What does the idea of taking 'the point of view of the universe' tell us about ethics? The great nineteenth-century utilitarian Henry Sidgwick used this metaphor to present what he took to be a self-evident moral truth: the good of one individual is of no more importance than the good of any other. Ethical judgments, he held, are objective truths that we can know by reason. The ethical axioms he took to be self-evident provide a foundation for utilitarianism. He
supplements this foundation with an argument that nothing except states of consciousness have ultimate value, which led him to hold that pleasure is the only thing that is intrinsically good.
Are these claims defensible? Katarzyna de Lazari-Radek and Peter Singer test them against a variety of views held by contemporary writers in ethics, and conclude that they are. This book is therefore a defence of objectivism in ethics, and of hedonistic utilitarianism. The authors also explore, and in most cases support, Sidgwick's views on many other key questions in ethics: how to justify an ethical theory, the significance of an evolutionary explanation of our moral judgments, the choice
between preference-utilitarianism and hedonistic utilitarianism, the conflict between self-interest and universal benevolence, whether something that it would be wrong to do openly can be right if kept secret, how demanding utilitarianism is, whether we should discount the future, or favor those who are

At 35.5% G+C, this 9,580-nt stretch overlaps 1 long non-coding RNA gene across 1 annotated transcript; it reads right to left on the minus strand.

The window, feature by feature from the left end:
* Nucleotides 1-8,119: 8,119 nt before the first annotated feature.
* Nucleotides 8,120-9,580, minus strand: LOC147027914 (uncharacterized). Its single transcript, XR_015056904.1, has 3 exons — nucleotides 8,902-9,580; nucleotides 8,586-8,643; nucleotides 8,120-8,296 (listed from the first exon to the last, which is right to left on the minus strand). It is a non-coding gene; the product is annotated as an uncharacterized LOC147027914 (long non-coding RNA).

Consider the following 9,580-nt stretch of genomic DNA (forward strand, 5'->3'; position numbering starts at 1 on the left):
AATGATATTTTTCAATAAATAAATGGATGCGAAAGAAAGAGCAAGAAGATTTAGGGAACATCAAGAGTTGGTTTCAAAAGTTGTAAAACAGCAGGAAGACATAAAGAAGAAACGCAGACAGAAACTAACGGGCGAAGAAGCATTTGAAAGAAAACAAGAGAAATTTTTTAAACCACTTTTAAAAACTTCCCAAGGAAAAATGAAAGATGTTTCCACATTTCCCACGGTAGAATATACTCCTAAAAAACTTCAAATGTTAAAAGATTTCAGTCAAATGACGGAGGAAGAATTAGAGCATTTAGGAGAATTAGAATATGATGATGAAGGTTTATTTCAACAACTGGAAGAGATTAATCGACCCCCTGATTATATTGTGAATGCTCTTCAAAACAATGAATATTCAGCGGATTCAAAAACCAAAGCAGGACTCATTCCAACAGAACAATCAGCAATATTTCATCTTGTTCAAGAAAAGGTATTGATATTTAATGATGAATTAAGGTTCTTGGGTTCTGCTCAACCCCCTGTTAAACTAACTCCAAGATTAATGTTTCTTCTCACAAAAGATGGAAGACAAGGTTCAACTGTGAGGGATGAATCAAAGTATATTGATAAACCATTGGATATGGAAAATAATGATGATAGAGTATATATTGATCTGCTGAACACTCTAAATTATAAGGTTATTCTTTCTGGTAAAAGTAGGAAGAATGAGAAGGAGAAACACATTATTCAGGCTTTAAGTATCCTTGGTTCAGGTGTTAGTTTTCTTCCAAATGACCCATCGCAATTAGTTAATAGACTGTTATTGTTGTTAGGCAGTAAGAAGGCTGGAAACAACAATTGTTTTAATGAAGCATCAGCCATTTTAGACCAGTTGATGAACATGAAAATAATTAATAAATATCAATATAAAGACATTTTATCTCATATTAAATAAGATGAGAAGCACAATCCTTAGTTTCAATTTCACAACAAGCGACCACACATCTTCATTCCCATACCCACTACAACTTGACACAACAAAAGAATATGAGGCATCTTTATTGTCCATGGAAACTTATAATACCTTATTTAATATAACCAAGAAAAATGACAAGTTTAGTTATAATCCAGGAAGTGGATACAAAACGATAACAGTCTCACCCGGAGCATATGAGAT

worse off, the moral status of animals, and what is an optimum population.
Katarzyna de Lazari-Radek is a Polish utilitarian philosopher, working as an assistant professor at the Institute of Philosophy at the University of Lodz. She received her PhD at the same university. She is the author of several articles in Polish and English on Henry Sidgwick, utilitarianism, bioethics, and philosophy for children. Peter Singer first became well-known internationally after the publication of Animal Liberation in 1975. Since then he has written, co-authored, edited or co-edited more than forty other books, including Practical Ethics, The Expanding Circle, How Are We to Live?, Rethinking Life and Death, The Ethics of What We Eat (with Jim Mason), and The Life You Can Save. He was born in Melbourne, Australia, and educated at the University of Melbourne and the University of Oxford. Since 1999 he has been Ira W. DeCamp Professor of Bioethics in the University Center for Human Values at Princeton University, a position that, since 2005, he has combined with that of Laureate Professor at the University of Melbourne. In 2005 Time magazine named him one of the 100 most influential people in the world, and in 2012, he was made a Companion of the Order of Australia, the nation's highest civic honour.